A birthright

My mother was pregnant when she came to the US nearly 20 years ago. Too pregnant, in fact; the most far along you could be to board a plane was five months, and my mom was going on seven. But the visa alone had taken years to acquire, so the doctor wrote a note assuring the airline that it was safe for her to board — lying, essentially, because that was what had to be done and those safety regulations were really just an inconvenience, right? And so, along with my dad and their quiet, wide-eyed three-year-old daughter, my too-pregnant mother boarded the plane that would take us to our new life. A few months later, my younger sister was born in a hospital in Stockton, California.

There’s no question that it’s unethical, not to mention unconstitutional, to revoke birthright citizenship for any reason, which is what our president is saying he wants to do. But it’s important to take another look at why he’s saying these things. For a long time, politicians concerned with illegal immigration have advocated various ways to curb it, which has in the past included the creation of ICE and increased militarization of the border. The debate over birthright citizenship relates mainly to the idea of “anchor babies”, an idea circulated often in right-wing circles and clouded in myth and data that is either false or hard to find.

A few hundred thousand babies are born every year who have at least one parent who’s an undocumented immigrant (the number peaked to 390,000 in 2007, but has actually decreased by about 36% since then). The right-wing gripe with these births is that undocumented immigrants are coming to the country for the sole reason of having a baby who will be automatically given US citizenship, as is granted by the 14th amendment, and who can in turn “anchor” the immigrant parents to US soil. The extent to which this is true still remains to be seen.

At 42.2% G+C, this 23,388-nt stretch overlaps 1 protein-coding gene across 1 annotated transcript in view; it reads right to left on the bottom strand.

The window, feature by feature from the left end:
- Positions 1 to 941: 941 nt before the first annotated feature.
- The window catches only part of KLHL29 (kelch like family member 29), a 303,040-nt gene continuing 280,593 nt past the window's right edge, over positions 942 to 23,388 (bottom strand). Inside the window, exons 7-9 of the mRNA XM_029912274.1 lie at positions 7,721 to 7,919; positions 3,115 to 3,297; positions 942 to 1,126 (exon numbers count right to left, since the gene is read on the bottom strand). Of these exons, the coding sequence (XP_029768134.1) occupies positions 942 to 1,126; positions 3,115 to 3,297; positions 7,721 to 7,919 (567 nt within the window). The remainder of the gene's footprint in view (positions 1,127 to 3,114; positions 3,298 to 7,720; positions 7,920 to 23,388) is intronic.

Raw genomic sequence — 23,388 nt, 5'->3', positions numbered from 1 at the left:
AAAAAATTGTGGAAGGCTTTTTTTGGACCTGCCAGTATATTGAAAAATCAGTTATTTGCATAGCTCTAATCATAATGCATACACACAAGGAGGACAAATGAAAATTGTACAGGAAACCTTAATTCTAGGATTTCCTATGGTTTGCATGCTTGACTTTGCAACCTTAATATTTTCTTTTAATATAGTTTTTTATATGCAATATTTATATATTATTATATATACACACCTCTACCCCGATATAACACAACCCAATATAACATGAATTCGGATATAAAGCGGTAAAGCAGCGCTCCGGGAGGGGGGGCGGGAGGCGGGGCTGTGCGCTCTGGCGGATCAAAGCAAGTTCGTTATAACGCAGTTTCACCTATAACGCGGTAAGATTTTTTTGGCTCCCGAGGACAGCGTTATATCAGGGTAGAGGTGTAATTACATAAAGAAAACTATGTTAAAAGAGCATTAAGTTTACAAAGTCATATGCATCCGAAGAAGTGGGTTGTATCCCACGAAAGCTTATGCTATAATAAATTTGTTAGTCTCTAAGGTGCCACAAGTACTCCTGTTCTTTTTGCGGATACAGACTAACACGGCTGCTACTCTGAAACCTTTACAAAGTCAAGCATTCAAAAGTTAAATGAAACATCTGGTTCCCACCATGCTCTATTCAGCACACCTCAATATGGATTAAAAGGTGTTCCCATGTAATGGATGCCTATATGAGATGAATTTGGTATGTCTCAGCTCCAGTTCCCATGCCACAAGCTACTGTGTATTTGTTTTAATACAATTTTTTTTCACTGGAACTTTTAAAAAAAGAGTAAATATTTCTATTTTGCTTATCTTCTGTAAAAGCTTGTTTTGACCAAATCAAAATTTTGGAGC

It’s difficult to discern the number of immigrants who come to the US just to have a baby (as opposed to immigrants who just happen to have a baby while they’re here), but we should remember that birth tourism is actually a growing industry. Earlier this year, that industry experienced a boom driven by Russian mothers traveling to Miami in order to give birth.

These mothers are far from the stereotype presented by Trump and right-wing politicians. They come here legally, on tourist visas, and are honest with immigration about their reasons for traveling. They are mostly affluent, spending thousands of dollars on the trip and, ironically, staying in condos bearing the Trump name. Above all, they are not usually seeking citizenship for themselves — they’re seeking the privileges of US citizenship for the child born there, including the right to live and work in the US if they so choose and access to better education and higher status. This is also true for the number of “birth tourists” coming from China and other places.

Again, there’s no question of the legality (and constitutionality) of Trump’s proposed actions. What he wants is basically near-impossible. But it’s important to talk about because he’s not the only politician in power who’s been talking about it.

Revoking birthright citizenship for children born to immigrant parents would adversely affect a large part of the current US population, and thus the country as a whole. They did this in the Dominican Republic in 2013 and it retroactively revoked the citizenship of thousands of Dominican-born Haitian children, thus stripping them of many crucial rights granted to Dominican citizens. A recent tweet I saw from writer and actress Mindy Kaling highlights the absurdity of this kind of policy playing out in the US:

“Wait. I was born in the United States to two Indian professionals who later became proud citizens of this country. So… now I would be a citizen of India? My contributions to this country would be as a foreigner with no rights?”

She’s one among many — if my younger sister had been born under such a policy, she wouldn’t have access to the rights and benefits that she has now. (Though she admittedly hasn’t made the same contributions to this country as Mindy Kaling.)

To state the obvious, this is a country of immigrants. Let’s not forget that if birthright citizenship regardless of parents’ immigration status had not been guaranteed in the 14th amendment, many of us today would not be US citizens. Last I checked, Mr. Trump, that includes you.

 

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